Fostering hate in the halls of power

By Amy Awad
National Post | August 7, 2014

There was a time when Canada was known as an open, fair-minded country, led by level-headed politicians striving to bring about positive change at home and abroad. This reputation transcended the political party in power and set the tone for how Canadians saw themselves. This is no longer the case.

Rather than nuance and context, our federal leaders have adopted simplistic notions of “good” and “evil” to drive their policy decisions. Not only has this marginalized certain segments of the Canadian population, it is contributing to a culture of hate that is patently un-Canadian.

The government’s response to the current Gaza-Israel conflict illuminates this trend. In a recent YouTube video, the Conservative party highlights its one-sided and uncritical support of Israel, by being unequivocal about its support for the Jewish state, while failing to mention the harsh realities of life for the Palestinian people, or calling for a just resolution to the conflict.

The government’s crude us-versus-them mentality is not without social consequences. Since the military operation in Gaza began, Muslim communities in the Greater Toronto and Hamilton areas have been the victim of at least two incidents being investigated as hate crimes.

First, two McMaster University students were attacked on their way home from Ramadan prayers. Later, an Islamic Centre on the outskirts of Toronto was vandalized with Stars of David and obscene references to Arabs and the crisis in Gaza. Then there was a report of a Thornhill, Ont., bus shelter being defiled with anti-Semitic messaging.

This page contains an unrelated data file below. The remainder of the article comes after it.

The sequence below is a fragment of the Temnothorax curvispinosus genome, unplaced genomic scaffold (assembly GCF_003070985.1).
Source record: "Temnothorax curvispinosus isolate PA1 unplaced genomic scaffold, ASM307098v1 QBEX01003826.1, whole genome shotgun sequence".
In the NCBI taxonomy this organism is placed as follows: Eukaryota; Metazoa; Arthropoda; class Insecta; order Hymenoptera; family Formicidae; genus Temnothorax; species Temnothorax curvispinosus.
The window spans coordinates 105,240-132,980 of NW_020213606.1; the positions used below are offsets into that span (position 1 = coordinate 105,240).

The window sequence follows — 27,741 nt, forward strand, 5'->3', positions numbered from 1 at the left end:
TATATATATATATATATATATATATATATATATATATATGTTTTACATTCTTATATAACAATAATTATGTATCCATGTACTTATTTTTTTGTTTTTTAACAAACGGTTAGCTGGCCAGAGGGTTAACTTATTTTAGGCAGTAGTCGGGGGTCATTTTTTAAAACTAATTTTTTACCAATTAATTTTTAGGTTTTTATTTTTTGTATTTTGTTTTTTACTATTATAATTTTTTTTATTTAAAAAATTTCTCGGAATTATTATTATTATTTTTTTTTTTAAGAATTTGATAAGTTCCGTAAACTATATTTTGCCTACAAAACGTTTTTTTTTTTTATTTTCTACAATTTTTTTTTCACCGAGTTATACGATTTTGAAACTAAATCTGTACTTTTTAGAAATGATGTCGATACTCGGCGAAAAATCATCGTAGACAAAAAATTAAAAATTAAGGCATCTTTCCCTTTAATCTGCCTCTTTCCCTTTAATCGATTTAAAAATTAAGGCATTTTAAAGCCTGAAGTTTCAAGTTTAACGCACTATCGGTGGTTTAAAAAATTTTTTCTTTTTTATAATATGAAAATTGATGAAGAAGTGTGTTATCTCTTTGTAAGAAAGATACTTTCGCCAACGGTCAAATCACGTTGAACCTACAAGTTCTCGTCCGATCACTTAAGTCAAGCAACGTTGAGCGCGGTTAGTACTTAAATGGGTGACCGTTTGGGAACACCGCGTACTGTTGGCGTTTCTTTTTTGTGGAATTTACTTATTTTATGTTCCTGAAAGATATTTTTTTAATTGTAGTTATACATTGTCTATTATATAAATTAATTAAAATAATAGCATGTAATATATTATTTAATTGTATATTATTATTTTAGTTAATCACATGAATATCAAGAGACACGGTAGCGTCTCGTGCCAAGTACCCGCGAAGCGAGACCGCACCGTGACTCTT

Sadly, some of our elected representatives are also guilty of perpetuating social ills by putting forth law and policy that negatively impact certain groups. This approach is not confined to foreign affairs. Even domestic policies can send clear messages about the relative value of different members of society.

The new citizenship law, for instance, gives the government wide discretion to revoke citizenship from dual citizens who are found guilty of certain crimes, even though Canadians who do not hold another passport are not subject to the same rules. The obvious implication is that dual citizens are afforded second-class status.

And what about the United Nations’ recent appeal to the international community to help resettle 100,000 Syrian refugees. Canada was expected to take in 10,000 refugees, but our government keeps dragging its feet. Compare this to Joe Clark’s PC government, which resettled nearly 60,000 Southeast Asian refugees in 1980. This sends a message that certain prospective Canadians are less desirable than others.

Our national security policy has also reinforced the parochial labels that become fodder for hateful attitudes. All Canadians benefit from effective security, but many minority religious and cultural groups end up paying a disproportionately higher cost, due to increased scrutiny on their communities, and the inevitable errors that government officials make.

Our leaders can say that they will defend basic rights and freedoms. They can setup institutions, such as the Office of Religious Freedom. They can even speak out against hate crimes domestically. Yet when they adopt policies that label and marginalize certain communities at home and aboard, they will not only be seen as inconsistent and politicizing, they will fail in their responsibility to promote social cohesion and create a safe place for all people. And when that happens, all Canadians lose.

Amy Awad, LL.B., LL.M. is the human rights co-ordinator at the National Council of Canadian Muslims.